Cognitive Biases: I'm not that biased?

Do you think you have a biases towards certain things and away from others?

I’ve been thinking a bit recently about confirmation bias, how to recognise it and how to overcome it. One of the joys of the internet is that you can always find someone to agree with you, just because they agree doesn’t make either of you right.

This week someone pointed out a scary list of over 160 different cognitive biases on Wikipedia! As with any classification process I’m sure that the list isn’t perfect but however you look at it that’s a lot of biases.

It’s interesting to think that some people will already have stopped reading because of a bias blind spot. Perhaps some of you are experiencing an empathy gap in your emotional reaction to this post.

It may be that my use of English is challenging your functional fixedness (I’m sure I’ve used some punctuation incorrectly somewhere in this post).

I’ve regularly been in situations where the curse of knowledge has made it difficult for me and another person to communicate at a level we both understood. I’m certain that I’ve been caught in the Dunning-Kruger effect but hopefully not too often. (The Dunning-Kruger effect is a cognitive bias wherein unskilled people mistakenly assess their ability to be much higher than is accurate.) How would I know if I had though?

It’s good to know that the tip-of-the-tongue phenomenon is a real thing. In my case this is particularly true for names, I can sometimes remember the first name or the surname, but rarely both.

When travelling to somewhere I’ve been to a lot I sometimes play the game of putting the satnav on just to see whether it knows better than me – who knew I was challenging my well travelled road effect.

Finally I wanted to mention the Zeigarnik effect partly because it’s such a great name but also just because I…

Creative Commons – Keeping it Open

Here in Great Britain in the 18th century there was a need to protect authors and artists, and publishers, from blatant copying of material by the new technology of the printing press. Our solution was to create a set of measures that form the basis of what we know today as copyright. Other nations followed and eventually we had a near global system of control.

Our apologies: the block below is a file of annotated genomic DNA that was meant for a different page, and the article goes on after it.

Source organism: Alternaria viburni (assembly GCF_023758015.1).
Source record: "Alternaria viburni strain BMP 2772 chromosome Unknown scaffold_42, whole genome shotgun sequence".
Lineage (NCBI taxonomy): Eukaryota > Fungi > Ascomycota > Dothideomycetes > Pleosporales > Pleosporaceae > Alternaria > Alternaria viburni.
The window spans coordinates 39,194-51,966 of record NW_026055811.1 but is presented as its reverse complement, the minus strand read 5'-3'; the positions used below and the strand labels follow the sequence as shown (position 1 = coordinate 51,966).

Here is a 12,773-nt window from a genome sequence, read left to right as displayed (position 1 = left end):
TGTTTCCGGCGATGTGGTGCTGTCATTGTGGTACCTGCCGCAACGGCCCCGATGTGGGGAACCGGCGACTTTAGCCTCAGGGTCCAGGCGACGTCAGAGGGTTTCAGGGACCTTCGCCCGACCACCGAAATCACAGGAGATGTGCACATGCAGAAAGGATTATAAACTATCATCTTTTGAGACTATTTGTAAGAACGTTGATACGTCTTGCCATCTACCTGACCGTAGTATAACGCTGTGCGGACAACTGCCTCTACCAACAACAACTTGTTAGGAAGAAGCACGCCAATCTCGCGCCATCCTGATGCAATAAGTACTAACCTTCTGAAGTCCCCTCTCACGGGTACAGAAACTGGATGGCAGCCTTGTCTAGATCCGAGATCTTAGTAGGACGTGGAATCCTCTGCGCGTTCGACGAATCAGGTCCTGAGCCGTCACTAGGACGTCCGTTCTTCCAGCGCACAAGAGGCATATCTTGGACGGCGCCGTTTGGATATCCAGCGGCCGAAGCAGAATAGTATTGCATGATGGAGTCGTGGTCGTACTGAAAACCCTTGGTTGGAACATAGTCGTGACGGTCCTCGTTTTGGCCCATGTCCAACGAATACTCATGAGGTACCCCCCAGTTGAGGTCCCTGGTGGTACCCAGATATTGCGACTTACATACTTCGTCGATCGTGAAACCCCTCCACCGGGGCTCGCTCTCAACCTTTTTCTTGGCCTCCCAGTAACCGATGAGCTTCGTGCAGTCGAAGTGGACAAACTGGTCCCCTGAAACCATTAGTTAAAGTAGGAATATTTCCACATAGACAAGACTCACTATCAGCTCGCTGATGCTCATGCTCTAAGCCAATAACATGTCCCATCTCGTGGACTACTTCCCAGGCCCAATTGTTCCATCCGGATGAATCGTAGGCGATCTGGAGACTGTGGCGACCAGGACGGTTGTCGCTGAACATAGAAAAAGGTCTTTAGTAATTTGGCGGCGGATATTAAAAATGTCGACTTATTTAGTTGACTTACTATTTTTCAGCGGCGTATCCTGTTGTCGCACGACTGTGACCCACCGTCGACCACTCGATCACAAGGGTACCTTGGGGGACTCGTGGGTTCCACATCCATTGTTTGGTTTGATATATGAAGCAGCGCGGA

Most of us see the copyright symbol – © – hundreds of times every day, it’s ubiquitous. Understanding of and regard for it is a different matter, people pay varying degrees of attention to it.

I’m comfortable with the concept of protecting people’s income for original work, but I don’t regard my writing on this blog as needing that level of protection. It doesn’t cost me very much to publish so I’m not seeking to protect a high level of investment either. Fortunately, there is an alternative to copyright.

Creative Commons Licensing

If you look to the bottom of this page you will find a section that currently looks like this:

Creative Commons License

This is the license I have chosen for these meagre ramblings. If you click on the link it will take you to a page that explains the license in a human-readable summary format. This explanation shows in broad terms what I am happy for you to do with the information you find contained within and in what context.

Copyright© is basically either all rights reserved or public domain. Creative Commons, however, comes with a set of options. In my case the options roughly translate to:

  • You are free to:
    • Share the material
    • Adapt the material
  • On the condition that:
    • You give me credit
    • It’s for non-commercial purposes
    • You share under the same license as the original if you remix, transform or build upon the material

To put it another way. I’m happy for you to use the material, to share it and even adapt it, but I don’t see why you should make money out of my efforts and hence ask you to share your work under the same licence. Also, it would be good if you gave me some form of credit for the work you have used.

Each of these options can be made either more, or less, restrictive.

I tend to think that it’s better to be open than closed and that is what Create Commons allows me to be, without giving everything away. If I was really being open I would allow Commercial work also, which is something I am thinking about, at Creative Commons they call this Free Cultural Works.

The concept of open is a powerful one and gaining traction all the time, but that’s probably best covered wider on another day.

Creative Commons is integrated into a number of other services.  If you want to search in Google, for instance, for material released under creative commons then you can do so in Advance Search. The same is true on Flickr so I also post my pictures under Creative Commons.

BYOD and Personal Knowledge Management

Not so long ago people would go to work at a set time and work exclusively on equipment and applications provided by the employer. At the end of the day they would go home and do whatever they wanted to do using their stuff. But now the line between work and life is now a complete jumble for many.

Wintry Walk on Fare Snape Fell(I am going to refer to work-and-life in this post as if they are two distinct things as a way of contrasting the challenge, but that whole concept is also going through significant disruption which I may cover at a later date)